Seeing Optimism

Hello everyone, I would like to share a warm experience of mine with the readers of Quill.

Recently I was traveling in the suburban train here in Chennai. It was one fine afternoon and my compartment had just around 10 people. I was slowly beginning to doze off as the mild breeze grazed upon me through the windows. Suddenly I happened to hear a drum sound, beating hard. Then I noticed it was the regular case of children who came there begging with their mother.

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In my mind, only one thing was going on. I stared at their mother with an accusing look, for not providing education to her children despite it being available for free in government schools. Its always easy to find out mistakes in others. I assured myself that I won’t let my hand take even a rupee from my wallet. The children passed me. I could see the disappointment in their faces. Just then I saw a person doing something that I have never seen anyone do so far in my train journeys.

According to me, there are three classes of people in suburban trains with respect to their attitude towards beggars. The first category of people are those who offer some money to beggars, the second category are those who don’t offer anything(the category to which I belong) and the third category were the ones who would complain and scold the beggars.

Parveen Khatoon, 12, along with her niece Noor, 7, begs for alms in trains in the Sealdah line everyday. She sings Hindi and Bengali film songs to entertain the commuters. express photo by Subham Dutta. 09.02.16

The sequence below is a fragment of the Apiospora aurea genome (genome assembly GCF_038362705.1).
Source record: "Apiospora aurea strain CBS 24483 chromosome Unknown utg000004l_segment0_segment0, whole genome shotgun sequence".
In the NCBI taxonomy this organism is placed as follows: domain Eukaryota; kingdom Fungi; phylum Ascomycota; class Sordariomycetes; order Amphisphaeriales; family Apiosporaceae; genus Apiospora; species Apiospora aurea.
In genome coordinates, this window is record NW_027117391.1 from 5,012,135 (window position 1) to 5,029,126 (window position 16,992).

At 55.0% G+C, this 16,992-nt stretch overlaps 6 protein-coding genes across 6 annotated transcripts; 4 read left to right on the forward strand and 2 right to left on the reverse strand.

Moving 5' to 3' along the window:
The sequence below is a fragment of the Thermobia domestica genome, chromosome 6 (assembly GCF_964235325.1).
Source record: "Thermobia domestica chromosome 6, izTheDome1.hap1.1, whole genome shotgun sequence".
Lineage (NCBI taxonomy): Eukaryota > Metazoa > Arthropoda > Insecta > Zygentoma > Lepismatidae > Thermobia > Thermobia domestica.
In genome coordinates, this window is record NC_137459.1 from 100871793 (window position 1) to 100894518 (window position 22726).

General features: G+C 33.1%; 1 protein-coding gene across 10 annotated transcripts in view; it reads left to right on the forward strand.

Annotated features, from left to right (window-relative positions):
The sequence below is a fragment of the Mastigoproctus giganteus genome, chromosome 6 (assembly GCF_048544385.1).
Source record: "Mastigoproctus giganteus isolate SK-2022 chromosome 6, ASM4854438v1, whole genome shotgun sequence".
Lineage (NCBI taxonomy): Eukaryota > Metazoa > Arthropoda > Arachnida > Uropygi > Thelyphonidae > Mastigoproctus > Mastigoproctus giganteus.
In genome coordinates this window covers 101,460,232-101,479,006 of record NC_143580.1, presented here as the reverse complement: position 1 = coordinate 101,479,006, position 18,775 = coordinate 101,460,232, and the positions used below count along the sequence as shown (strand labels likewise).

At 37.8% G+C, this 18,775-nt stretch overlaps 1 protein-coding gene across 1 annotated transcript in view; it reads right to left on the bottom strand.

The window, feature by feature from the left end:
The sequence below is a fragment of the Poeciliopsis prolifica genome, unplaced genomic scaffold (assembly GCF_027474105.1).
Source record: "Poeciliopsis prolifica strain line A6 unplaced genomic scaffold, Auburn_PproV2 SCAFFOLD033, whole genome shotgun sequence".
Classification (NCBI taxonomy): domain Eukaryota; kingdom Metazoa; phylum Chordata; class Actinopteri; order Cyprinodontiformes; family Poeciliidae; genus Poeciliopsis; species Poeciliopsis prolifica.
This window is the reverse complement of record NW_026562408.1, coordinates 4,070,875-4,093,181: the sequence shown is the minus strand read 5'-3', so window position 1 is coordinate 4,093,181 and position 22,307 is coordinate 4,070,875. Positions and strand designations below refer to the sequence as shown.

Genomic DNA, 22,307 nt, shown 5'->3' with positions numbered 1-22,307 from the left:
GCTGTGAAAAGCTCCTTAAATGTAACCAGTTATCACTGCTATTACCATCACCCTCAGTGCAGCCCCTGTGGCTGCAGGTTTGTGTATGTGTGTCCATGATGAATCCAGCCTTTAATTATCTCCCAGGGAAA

But that man was a strange combination of these classes. At first he shouted at the woman for not finding herself a job and also to have burdened her kids to beg in trains. The woman was dumbstruck. Then he did something unusual. I thought he would be giving some money to those kids. Instead he took out his tiffin box and gave his entire lunch to them. I saw the warm smiles adorning their beautiful faces. One would definitely not find such a smile in their faces even if you had offered them a thousand rupees.

That person was in his twenties. I saw the satisfaction in his face. People like him are hard to find. Money comes and goes , but morality comes and grows. After this incident, my intention on beggars had slight deviated from the original. We live in a society where everyone sees the flaws, but only a very few come forward to repair it. Just share your joy and happiness with those who need it. That will surely bring you double the amount of happiness you shared.

The writer, Aravind Rajagopalan, is currently pursuing his second Year in Information Technology.

All pictures were sourced from Google.